A thermostat is an essential part of your HVAC devices. They act as control hubs; hence their wiring will help you know if you have to replace your old thermostat or examine what would be an issue with the thermostat.
Did you know that various wires in your thermostat perform different roles? How, then, will you jump-start the thermostat wires for heat? The white wires are responsible for heating. Therefore, remove the control panel to access the white wires to jump-start the thermostat wires for heat. They switch on the heat and also operate the blower.
To understand the thermostat wiring for heat and other tips, Read on.
Tips before You Jump Thermostat Wires
Before working on your thermostat wires, note that dealing with electric wires can be fatal. Therefore, if you have no idea how to proceed, it would be better to call a technician to help you with the process.
Take a photo
Remember, there are various thermostats; each wire code may have a different color. As a result, you might have issues reconnecting the wires if the initially installed wires were of a different color.
To DIY thermostat wiring, ensure you take a photo of your old thermostat (how the old thermostat wiring is) before removing it to prevent reconnecting issues with the new terminal.
There are many designated wires characterized by color and codes. So in our case, we’ll focus on the specific wires- thermostat wires for heat. Let’s dive into the details.
A 5-Step Guide to Jump Thermostat Wires for Heat
To establish whether your thermostat is the cause for the malfunctioning of your air conditioner or furnace, you bypass it as it is a switch.
The thermostat may have anywhere between 2-6 wires of various colors depending on the heating/cooling system. The most paramount one is the Red which has 24-volt power. If you jump it to any terminals and its associated function turns on, you have a bad thermostat.
Therefore, the most significant wire is responsible for sending power to the blower-Green and the White wire for heating and operating the blower.
A 24V AC power supply powers a thermostat. Turning it off while handling the wires is advisable despite being low to cause a major shock. Whichever method you’ll use to jump the thermostat power terminals, it is safe to cut off the power supply, twist them together then switch the power back on.
To be sure, check your thermostat manual before troubleshooting or doing any replacement job.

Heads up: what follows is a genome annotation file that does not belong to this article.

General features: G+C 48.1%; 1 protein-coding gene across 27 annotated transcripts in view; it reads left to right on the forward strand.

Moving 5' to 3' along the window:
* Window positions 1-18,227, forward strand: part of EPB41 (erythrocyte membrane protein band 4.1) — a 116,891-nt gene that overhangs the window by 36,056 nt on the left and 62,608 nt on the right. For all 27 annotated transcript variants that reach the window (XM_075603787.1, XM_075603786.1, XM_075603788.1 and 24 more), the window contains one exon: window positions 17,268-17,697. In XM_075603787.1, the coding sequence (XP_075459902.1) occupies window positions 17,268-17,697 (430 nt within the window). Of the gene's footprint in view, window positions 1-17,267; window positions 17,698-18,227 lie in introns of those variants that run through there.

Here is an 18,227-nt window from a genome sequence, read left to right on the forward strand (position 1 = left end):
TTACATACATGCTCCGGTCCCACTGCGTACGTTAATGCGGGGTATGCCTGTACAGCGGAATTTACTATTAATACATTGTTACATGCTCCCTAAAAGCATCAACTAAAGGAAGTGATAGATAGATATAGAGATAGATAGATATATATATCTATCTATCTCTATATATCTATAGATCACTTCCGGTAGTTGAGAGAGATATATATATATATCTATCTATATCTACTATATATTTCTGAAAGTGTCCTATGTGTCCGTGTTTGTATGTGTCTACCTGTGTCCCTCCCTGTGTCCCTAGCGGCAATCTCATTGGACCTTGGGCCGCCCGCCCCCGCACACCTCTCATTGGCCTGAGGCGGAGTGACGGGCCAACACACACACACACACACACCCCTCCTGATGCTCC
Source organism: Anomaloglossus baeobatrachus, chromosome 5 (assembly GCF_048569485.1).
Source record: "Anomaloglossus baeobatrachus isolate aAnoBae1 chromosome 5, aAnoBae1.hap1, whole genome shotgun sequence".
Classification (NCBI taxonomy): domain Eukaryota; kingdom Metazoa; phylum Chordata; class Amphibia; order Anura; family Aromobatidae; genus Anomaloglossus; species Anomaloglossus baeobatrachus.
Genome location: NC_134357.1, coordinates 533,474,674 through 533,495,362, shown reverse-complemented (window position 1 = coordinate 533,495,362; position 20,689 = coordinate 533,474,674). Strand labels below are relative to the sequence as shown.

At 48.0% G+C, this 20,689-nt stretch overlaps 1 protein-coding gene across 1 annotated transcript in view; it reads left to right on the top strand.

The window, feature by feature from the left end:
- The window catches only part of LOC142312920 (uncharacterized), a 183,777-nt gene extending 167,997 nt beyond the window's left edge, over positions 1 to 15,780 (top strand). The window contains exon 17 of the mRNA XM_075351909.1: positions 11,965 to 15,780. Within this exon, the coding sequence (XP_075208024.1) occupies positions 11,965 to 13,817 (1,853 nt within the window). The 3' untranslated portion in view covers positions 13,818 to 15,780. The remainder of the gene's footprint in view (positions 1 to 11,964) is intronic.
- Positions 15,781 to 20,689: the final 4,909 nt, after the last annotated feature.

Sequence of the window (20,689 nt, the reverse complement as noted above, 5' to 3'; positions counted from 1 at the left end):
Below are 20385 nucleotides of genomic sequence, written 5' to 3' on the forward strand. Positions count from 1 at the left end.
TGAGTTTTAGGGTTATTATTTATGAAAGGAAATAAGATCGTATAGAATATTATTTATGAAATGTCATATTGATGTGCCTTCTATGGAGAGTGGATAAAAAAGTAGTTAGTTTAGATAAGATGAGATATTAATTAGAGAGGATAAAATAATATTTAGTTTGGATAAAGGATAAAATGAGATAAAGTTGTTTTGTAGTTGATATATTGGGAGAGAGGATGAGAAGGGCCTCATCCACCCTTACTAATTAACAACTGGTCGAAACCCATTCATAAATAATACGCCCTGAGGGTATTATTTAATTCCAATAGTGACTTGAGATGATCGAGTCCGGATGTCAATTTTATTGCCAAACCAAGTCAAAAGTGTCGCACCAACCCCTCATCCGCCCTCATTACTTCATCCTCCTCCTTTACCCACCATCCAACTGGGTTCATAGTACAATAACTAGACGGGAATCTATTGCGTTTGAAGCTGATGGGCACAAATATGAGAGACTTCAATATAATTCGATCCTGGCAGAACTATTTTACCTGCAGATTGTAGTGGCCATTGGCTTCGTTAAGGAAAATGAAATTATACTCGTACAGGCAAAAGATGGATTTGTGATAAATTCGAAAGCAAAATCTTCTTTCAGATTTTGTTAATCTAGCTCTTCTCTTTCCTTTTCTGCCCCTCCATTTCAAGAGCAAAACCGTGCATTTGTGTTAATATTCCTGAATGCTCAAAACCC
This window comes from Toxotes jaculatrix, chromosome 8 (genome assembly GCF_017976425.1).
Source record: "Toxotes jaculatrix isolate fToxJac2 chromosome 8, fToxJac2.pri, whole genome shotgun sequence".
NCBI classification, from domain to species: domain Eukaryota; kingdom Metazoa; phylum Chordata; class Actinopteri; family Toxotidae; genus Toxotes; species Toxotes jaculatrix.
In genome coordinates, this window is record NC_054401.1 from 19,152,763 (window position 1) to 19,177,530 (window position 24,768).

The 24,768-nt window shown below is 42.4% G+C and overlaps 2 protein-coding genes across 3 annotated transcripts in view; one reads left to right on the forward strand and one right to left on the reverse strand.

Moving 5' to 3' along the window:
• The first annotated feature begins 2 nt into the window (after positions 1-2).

Here is a step-by-step guide to help you through:
Turn Off the Power
To jump-start any issue attached to the wires, first, understand the thermostat wiring and then access the wires. So, begin by removing the thermostat’s control panel. But first, turn/cut off the power supply to the appliance to which the thermostat is attached.
Remove the Control Panel
The way to remove the control panel depends on your model type. In most thermostats, you remove the control panel by nudging it from below or above; some may have screws; thus, you need to unscrew them to reach the wire terminals.
Locate the Power Wire
The red wire should be for power and the green for the blower. However, not every person pays for the color codes. Therefore, it is safe to use the identification letters on the terminals. “R” is for the power terminal. For those with the heating/cooling system, the power terminals will have “Rc” and “Rh”-bonded together, and the wire is connected to the Rh terminal.
The blower wire connects to the G terminal and, for heat testing, uses the wire connecting to the W terminal.
For the older thermostat version, the wires will be red and white
Twist the Wires Together
Remove the wire from both the R terminal and from the G or W terminal. Place them together and twist using pliers. There is no need to cap them but ensure none of them slips behind the wall.
Switch On the Power
Turn on the breaker or switch and wait a while to see if the blower will turn on. If so, then there is a thermostat malfunction that requires it to be addressed. If the blower turns on when you jump the G wire, it is good to repeat the test with the W wire to ensure the furnace burner is on.
Thermostat Color Code
For any HVAC wiring, there is a standard wire color code that you should not ignore: they are performing their designated roles. Therefore, the best way to be sure is to check the thermostat terminal letters to which each is connected.
Unlike the thermostat, you can consider the wire colors attached to the control panel for the wall wires.
Below are the basic standard roles of the wires as per the industry
White Wire- Heating
These wires are for heating and are situated in the gas furnace thermostats. They connect to the W terminals.
It connects to the G terminal, and it controls the fan
They connect to the O terminal and regulate the reversing valve that turns the cooling system into a heat pump.
It controls the second stage of heat functions on the specific system. It is attached to the W2 terminal.
Its primary function is to supply 24V power from the transformer connecting to the R terminal.
Rh- Heating Power and Rc- Cooling
For systems with both heating and cooling systems, they consist of two terminals labeled by RH and RC, with which each may have a red wire, or a jumper wire may attach them in a manner that requires only one red wire.
It provides a return path for the red wire and is attached to the C.
Keep in mind that in some systems, you may find B terminals that do similar functions as the O terminal and here, the blue wire attaches to the B terminal.
It is used for the common/universal.
Remove the control panel to reach the wire terminal to jump thermostat wires for heat. However, ensure the power is turned off before twisting while monitoring W wires and check on the burner if it turns on. Adhere to the rules to prevent fatal consequences, as the process is delicate.